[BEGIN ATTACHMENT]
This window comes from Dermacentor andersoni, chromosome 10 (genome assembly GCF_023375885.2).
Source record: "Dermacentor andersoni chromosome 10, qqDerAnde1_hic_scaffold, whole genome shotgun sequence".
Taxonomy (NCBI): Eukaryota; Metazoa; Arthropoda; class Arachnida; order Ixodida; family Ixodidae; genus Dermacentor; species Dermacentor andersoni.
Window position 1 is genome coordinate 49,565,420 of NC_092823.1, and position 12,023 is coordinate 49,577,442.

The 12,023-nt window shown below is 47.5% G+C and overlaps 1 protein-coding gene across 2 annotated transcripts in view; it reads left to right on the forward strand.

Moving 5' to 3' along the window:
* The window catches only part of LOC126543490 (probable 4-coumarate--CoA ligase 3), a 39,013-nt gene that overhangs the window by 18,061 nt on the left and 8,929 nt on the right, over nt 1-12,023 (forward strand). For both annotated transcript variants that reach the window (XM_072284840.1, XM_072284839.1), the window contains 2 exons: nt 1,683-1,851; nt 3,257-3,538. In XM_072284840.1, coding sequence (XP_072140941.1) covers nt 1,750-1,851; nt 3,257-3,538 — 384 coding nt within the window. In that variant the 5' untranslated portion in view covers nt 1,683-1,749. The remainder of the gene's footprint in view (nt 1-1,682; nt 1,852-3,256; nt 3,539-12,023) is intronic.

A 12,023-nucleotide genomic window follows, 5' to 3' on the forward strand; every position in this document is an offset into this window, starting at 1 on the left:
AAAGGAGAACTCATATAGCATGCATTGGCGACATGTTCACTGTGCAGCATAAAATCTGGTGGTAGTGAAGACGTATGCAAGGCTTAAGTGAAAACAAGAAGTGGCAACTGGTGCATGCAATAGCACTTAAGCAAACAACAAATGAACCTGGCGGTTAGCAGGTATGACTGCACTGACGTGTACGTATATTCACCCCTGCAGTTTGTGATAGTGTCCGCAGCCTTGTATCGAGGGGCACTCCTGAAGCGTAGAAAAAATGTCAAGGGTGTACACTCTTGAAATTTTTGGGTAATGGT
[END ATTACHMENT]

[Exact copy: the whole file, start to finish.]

This window comes from Dermacentor andersoni, chromosome 10 (genome assembly GCF_023375885.2).
Source record: "Dermacentor andersoni chromosome 10, qqDerAnde1_hic_scaffold, whole genome shotgun sequence".
Taxonomy (NCBI): Eukaryota; Metazoa; Arthropoda; class Arachnida; order Ixodida; family Ixodidae; genus Dermacentor; species Dermacentor andersoni.
Window position 1 is genome coordinate 49,565,420 of NC_092823.1, and position 12,023 is coordinate 49,577,442.

The 12,023-nt window shown below is 47.5% G+C and overlaps 1 protein-coding gene across 2 annotated transcripts in view; it reads left to right on the forward strand.

Moving 5' to 3' along the window:
* The window catches only part of LOC126543490 (probable 4-coumarate--CoA ligase 3), a 39,013-nt gene that overhangs the window by 18,061 nt on the left and 8,929 nt on the right, over nt 1-12,023 (forward strand). For both annotated transcript variants that reach the window (XM_072284840.1, XM_072284839.1), the window contains 2 exons: nt 1,683-1,851; nt 3,257-3,538. In XM_072284840.1, coding sequence (XP_072140941.1) covers nt 1,750-1,851; nt 3,257-3,538 — 384 coding nt within the window. In that variant the 5' untranslated portion in view covers nt 1,683-1,749. The remainder of the gene's footprint in view (nt 1-1,682; nt 1,852-3,256; nt 3,539-12,023) is intronic.

A 12,023-nucleotide genomic window follows, 5' to 3' on the forward strand; every position in this document is an offset into this window, starting at 1 on the left:
AAAGGAGAACTCATATAGCATGCATTGGCGACATGTTCACTGTGCAGCATAAAATCTGGTGGTAGTGAAGACGTATGCAAGGCTTAAGTGAAAACAAGAAGTGGCAACTGGTGCATGCAATAGCACTTAAGCAAACAACAAATGAACCTGGCGGTTAGCAGGTATGACTGCACTGACGTGTACGTATATTCACCCCTGCAGTTTGTGATAGTGTCCGCAGCCTTGTATCGAGGGGCACTCCTGAAGCGTAGAAAAAATGTCAAGGGTGTACACTCTTGAAATTTTTGGGTAATGGT